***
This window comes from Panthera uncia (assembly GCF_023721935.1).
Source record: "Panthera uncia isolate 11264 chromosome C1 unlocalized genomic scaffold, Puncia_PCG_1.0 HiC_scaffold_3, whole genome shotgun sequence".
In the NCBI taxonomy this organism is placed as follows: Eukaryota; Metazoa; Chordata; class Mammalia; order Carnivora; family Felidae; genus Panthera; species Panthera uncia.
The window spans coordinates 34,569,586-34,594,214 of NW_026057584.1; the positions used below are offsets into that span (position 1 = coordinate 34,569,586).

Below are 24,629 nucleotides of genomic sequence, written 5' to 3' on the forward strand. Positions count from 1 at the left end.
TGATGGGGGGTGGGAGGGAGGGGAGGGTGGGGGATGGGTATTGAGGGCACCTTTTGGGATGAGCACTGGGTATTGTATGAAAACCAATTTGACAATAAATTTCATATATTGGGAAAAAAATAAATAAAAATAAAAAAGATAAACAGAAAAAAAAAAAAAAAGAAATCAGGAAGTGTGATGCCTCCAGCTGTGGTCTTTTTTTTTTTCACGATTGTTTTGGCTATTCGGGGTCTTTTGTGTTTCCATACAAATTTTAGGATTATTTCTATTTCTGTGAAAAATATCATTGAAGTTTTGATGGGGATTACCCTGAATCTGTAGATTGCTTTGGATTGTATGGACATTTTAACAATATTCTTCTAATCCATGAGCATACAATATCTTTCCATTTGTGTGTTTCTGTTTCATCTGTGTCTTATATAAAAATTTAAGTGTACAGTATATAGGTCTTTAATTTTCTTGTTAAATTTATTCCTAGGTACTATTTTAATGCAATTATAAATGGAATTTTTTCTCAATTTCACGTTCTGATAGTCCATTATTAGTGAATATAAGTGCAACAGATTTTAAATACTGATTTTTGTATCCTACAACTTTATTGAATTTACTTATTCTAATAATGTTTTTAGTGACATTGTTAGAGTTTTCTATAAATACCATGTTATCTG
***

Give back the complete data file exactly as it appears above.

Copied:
This window comes from Panthera uncia (assembly GCF_023721935.1).
Source record: "Panthera uncia isolate 11264 chromosome C1 unlocalized genomic scaffold, Puncia_PCG_1.0 HiC_scaffold_3, whole genome shotgun sequence".
In the NCBI taxonomy this organism is placed as follows: Eukaryota; Metazoa; Chordata; class Mammalia; order Carnivora; family Felidae; genus Panthera; species Panthera uncia.
The window spans coordinates 34,569,586-34,594,214 of NW_026057584.1; the positions used below are offsets into that span (position 1 = coordinate 34,569,586).

Below are 24,629 nucleotides of genomic sequence, written 5' to 3' on the forward strand. Positions count from 1 at the left end.
TGATGGGGGGTGGGAGGGAGGGGAGGGTGGGGGATGGGTATTGAGGGCACCTTTTGGGATGAGCACTGGGTATTGTATGAAAACCAATTTGACAATAAATTTCATATATTGGGAAAAAAATAAATAAAAATAAAAAAGATAAACAGAAAAAAAAAAAAAAAGAAATCAGGAAGTGTGATGCCTCCAGCTGTGGTCTTTTTTTTTTTCACGATTGTTTTGGCTATTCGGGGTCTTTTGTGTTTCCATACAAATTTTAGGATTATTTCTATTTCTGTGAAAAATATCATTGAAGTTTTGATGGGGATTACCCTGAATCTGTAGATTGCTTTGGATTGTATGGACATTTTAACAATATTCTTCTAATCCATGAGCATACAATATCTTTCCATTTGTGTGTTTCTGTTTCATCTGTGTCTTATATAAAAATTTAAGTGTACAGTATATAGGTCTTTAATTTTCTTGTTAAATTTATTCCTAGGTACTATTTTAATGCAATTATAAATGGAATTTTTTCTCAATTTCACGTTCTGATAGTCCATTATTAGTGAATATAAGTGCAACAGATTTTAAATACTGATTTTTGTATCCTACAACTTTATTGAATTTACTTATTCTAATAATGTTTTTAGTGACATTGTTAGAGTTTTCTATAAATACCATGTTATCTG